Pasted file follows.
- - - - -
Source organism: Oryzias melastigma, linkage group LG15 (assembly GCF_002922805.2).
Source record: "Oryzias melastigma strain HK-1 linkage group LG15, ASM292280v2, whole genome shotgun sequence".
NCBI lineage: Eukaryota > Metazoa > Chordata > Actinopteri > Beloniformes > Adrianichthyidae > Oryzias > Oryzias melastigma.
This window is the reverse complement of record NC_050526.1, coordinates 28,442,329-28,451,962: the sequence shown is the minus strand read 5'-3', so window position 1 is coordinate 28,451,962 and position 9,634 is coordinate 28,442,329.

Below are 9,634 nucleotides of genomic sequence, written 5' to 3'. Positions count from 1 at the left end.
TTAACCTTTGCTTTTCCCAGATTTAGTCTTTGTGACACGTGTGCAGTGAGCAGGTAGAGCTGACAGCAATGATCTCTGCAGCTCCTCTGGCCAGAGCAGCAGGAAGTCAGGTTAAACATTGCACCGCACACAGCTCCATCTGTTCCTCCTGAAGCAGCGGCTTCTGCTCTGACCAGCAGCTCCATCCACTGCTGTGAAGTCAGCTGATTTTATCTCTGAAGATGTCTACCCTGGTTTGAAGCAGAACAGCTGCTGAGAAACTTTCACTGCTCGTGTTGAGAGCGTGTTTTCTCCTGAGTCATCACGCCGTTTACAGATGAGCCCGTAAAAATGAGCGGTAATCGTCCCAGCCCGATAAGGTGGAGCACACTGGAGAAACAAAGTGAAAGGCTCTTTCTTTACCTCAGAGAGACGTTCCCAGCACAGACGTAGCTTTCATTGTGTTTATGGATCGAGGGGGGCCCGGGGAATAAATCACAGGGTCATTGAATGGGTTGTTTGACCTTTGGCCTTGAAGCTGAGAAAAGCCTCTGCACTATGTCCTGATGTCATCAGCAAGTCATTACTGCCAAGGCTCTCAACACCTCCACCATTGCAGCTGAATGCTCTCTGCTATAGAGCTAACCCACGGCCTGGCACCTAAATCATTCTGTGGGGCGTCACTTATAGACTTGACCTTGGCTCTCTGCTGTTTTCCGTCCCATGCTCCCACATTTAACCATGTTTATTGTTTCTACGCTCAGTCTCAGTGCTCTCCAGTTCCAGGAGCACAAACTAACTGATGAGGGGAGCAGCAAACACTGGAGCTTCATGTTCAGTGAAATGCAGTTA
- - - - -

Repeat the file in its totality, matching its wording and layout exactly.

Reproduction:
Source organism: Oryzias melastigma, linkage group LG15 (assembly GCF_002922805.2).
Source record: "Oryzias melastigma strain HK-1 linkage group LG15, ASM292280v2, whole genome shotgun sequence".
NCBI lineage: Eukaryota > Metazoa > Chordata > Actinopteri > Beloniformes > Adrianichthyidae > Oryzias > Oryzias melastigma.
This window is the reverse complement of record NC_050526.1, coordinates 28,442,329-28,451,962: the sequence shown is the minus strand read 5'-3', so window position 1 is coordinate 28,451,962 and position 9,634 is coordinate 28,442,329.

Below are 9,634 nucleotides of genomic sequence, written 5' to 3'. Positions count from 1 at the left end.
TTAACCTTTGCTTTTCCCAGATTTAGTCTTTGTGACACGTGTGCAGTGAGCAGGTAGAGCTGACAGCAATGATCTCTGCAGCTCCTCTGGCCAGAGCAGCAGGAAGTCAGGTTAAACATTGCACCGCACACAGCTCCATCTGTTCCTCCTGAAGCAGCGGCTTCTGCTCTGACCAGCAGCTCCATCCACTGCTGTGAAGTCAGCTGATTTTATCTCTGAAGATGTCTACCCTGGTTTGAAGCAGAACAGCTGCTGAGAAACTTTCACTGCTCGTGTTGAGAGCGTGTTTTCTCCTGAGTCATCACGCCGTTTACAGATGAGCCCGTAAAAATGAGCGGTAATCGTCCCAGCCCGATAAGGTGGAGCACACTGGAGAAACAAAGTGAAAGGCTCTTTCTTTACCTCAGAGAGACGTTCCCAGCACAGACGTAGCTTTCATTGTGTTTATGGATCGAGGGGGGCCCGGGGAATAAATCACAGGGTCATTGAATGGGTTGTTTGACCTTTGGCCTTGAAGCTGAGAAAAGCCTCTGCACTATGTCCTGATGTCATCAGCAAGTCATTACTGCCAAGGCTCTCAACACCTCCACCATTGCAGCTGAATGCTCTCTGCTATAGAGCTAACCCACGGCCTGGCACCTAAATCATTCTGTGGGGCGTCACTTATAGACTTGACCTTGGCTCTCTGCTGTTTTCCGTCCCATGCTCCCACATTTAACCATGTTTATTGTTTCTACGCTCAGTCTCAGTGCTCTCCAGTTCCAGGAGCACAAACTAACTGATGAGGGGAGCAGCAAACACTGGAGCTTCATGTTCAGTGAAATGCAGTTA